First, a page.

Consider, in the second place, that the Arminian very piously makes an appeal to the idea of special revelation here. Of course, even this he corrupts, as we shall see presently; but nevertheless he attempts to make such an appeal. He means, of course, to say that no one could possibly know and be assured of the fact that he will persevere to the end unless God Himself directly and personally told him so. Again, I remind you in the meantime that the Arminian does not want to teach that God as a rule thus assures His people. The very opposite is the case, according to him. Nevertheless this is a piece of hypocritical piety. For by implication he presents matters as if perseverance and the assurance of perseverance are after all God’s doing, and as if after all only God therefore can supply such certainty of future perseverance. The Arminian does this and is compelled to do this because the Scriptures plainly teach that there were saints who had such assurance and who indeed received that assurance from God Himself, just as His people always do. But mark you well, that is not the Arminian doctrine at all. The Arminian does not teach that God is the author of our perseverance and of the assurance thereof. The very opposite is true. Perseverance, according to him, is dependent upon the will of man; and man is the real author of his own perseverance. Hence, also, according to the Remonstrant, the only assurance of perseverance there is that which depends on a changeable and uncertain condition. That is the Arminian position as to the assurance of election, and it is also his fundamental position as to the assurance of perseverance. Perseverance the work of God? God the author of assurance of future perseverance? The Arminian wants nothing of it! Special revelation, whose author is divine? The Arminian does not acknowledge it or its authority. That, by the way, is quite basically characteristic of Arminianism also today ― I mean not only in regard to this particular error in Article 5, but generally in regard to the truth of the Word of God. After all, the most basic fault of Arminianism is that it will not bow before the Word of God, will not acknowledge its authority. If it did, to put it somewhat paradoxically, Arminianism would become Reformed. The Arminian would then acknowledge the same truth we do: for the authority of that truth is the Word of God, God Himself. And so the peculiar thing comes to pass that you find so many so-called fundamentalists, who as a general rule are Arminian, who wage a continual warfare against modernism’s denial of the infallible authority of the Scriptures, but who themselves―when it comes to the content and teaching of those Scriptures― refuse to bow before its authority. It reminds one somewhat of what the Lord Jesus said of the scribes and Pharisees that “sit in Moses’ seat.” He warned: “All therefore whatsoever they bid you observe, that observe and do; but do not ye after their works: for they say, and do not. For they bind heavy burdens and grievous to be borne, and lay them on men’s shoulders; but they themselves will not move them with one of their fingers.” They attempt to lay upon the shoulders of the modernist the burden of acknowledging the authority of Holy Writ; but they themselves will not move that burden with one of their fingers! To put it otherwise, when Arminian fundamentalism accuses modernism of denying the authority of the Scriptures, it is truly a case of the pot calling the kettle black. Let Reformed people beware of those who like to say, “The Bible says . . .,” and, “Jesus says . . .,” but who after all deny the teachings of Scripture. They are deceitfully dangerous!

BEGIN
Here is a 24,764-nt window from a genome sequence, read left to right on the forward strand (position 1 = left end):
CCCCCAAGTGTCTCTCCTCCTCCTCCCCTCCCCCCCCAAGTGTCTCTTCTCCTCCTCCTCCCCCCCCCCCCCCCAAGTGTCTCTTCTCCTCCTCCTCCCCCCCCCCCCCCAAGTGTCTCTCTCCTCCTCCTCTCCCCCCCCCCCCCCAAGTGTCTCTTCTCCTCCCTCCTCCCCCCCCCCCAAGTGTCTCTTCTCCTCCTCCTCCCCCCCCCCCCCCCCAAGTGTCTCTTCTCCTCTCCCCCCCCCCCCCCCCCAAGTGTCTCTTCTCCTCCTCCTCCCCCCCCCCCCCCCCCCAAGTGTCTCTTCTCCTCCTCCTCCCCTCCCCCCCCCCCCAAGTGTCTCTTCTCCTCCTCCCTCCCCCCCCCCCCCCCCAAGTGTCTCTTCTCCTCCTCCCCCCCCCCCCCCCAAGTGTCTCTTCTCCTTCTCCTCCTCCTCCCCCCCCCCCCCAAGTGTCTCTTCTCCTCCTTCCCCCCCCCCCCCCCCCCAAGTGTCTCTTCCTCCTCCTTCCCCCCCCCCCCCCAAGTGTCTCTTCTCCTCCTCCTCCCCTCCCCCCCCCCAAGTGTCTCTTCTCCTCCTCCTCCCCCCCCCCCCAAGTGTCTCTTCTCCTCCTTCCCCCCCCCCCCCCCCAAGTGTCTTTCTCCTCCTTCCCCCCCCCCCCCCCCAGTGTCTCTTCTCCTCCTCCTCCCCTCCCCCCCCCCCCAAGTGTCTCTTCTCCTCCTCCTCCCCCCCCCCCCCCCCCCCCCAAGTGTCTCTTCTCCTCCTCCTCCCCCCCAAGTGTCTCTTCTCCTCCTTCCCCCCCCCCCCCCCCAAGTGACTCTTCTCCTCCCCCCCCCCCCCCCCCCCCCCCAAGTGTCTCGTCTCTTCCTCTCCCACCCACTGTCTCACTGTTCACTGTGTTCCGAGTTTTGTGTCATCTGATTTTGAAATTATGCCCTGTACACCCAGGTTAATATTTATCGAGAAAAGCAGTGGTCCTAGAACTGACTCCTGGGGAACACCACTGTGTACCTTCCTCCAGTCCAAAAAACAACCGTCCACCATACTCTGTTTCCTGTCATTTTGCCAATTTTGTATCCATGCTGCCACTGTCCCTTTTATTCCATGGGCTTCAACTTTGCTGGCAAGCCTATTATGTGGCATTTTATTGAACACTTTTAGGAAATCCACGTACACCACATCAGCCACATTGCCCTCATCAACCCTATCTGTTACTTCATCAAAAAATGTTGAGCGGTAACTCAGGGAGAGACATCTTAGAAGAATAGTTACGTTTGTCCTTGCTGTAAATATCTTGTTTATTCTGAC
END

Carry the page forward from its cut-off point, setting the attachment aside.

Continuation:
But, in the third place, the Arminian, by implication at least, propounds a false idea of special revelation here. He makes the false mystic his theological bed-fellow. The false mystic is characterized by a belief in so-called special revelations rather than in the only “special revelation” of the Word of God, of which Holy Scripture is the written record. He believes that God speaks, apart from the Scriptures as such, by inner whisperings of the Spirit and by dreams and visions and special signs and heavenly interventions. And he can sometimes concoct the most weird “revelations” imaginable. But this is not the peculiar trait of Arminianism at all. Arminianism is rationalistic: its position is arrived at in the way of mere human reason, and it exalts human reason above the Word of God. Mysticism lives by feeling, inward enlightenment, special revelations. And yet it is again not so strange that Arminian rationalism and false mysticism go to bed together. For they are fundamentally agreed in their denial of the authority of the only “special revelation” of Holy Scripture. And so it is not unusual either, practically speaking, to find a tendency toward such false mysticism in many Arminian circles. 

We could not refrain from the above observations in connection with the underlying tone of the error treated in this article. Now, however, let us return more directly to the matter at hand. 

The error that is rejected here we have already treated in the remarks made above. We need not say more on that score. 

We must, however, still give our attention to the answer of the fathers. 

First of all, they point to the very serious, practical, spiritual consequence of this view. For they say: “For by this doctrine the solid comfort of the true believers is taken away, and the doubt of the papists is again introduced into the church.” This is not difficult to understand. The Arminians set a standard of assurance which it was impossible to attain: a special revelation was made necessary. But even according to the Arminians it was only a specially privileged few who ever received such a special revelation. They were the exception, not the rule. The vast majority of believers never received and never would receive such a special revelation. Hence, if it be true that assurance of future perseverance is possible only by a special revelation, and if it be true that the believer must look for such assurance in the way of such a special revelation, then the vast majority of believers, even according to the Arminian position, can never attain the solid comfort of such assurance. But the fathers go a step farther. They maintain that then no one of the true believers can ever have the solid comfort of this assurance: it is taken away. In other words, if one must look all his lifetime for such a special revelation of the certainty of his future perseverance, he will look absolutely in vain, and therefore he will never have the solid comfort of that assurance. The Arminian position in itself takes away that solid comfort. And the Arminian argument that such assurance is possible only by special revelation takes away that solid comfort. The believer is adrift in the sea of doubt, with no anchor for his faith and hope. 

(to be continued)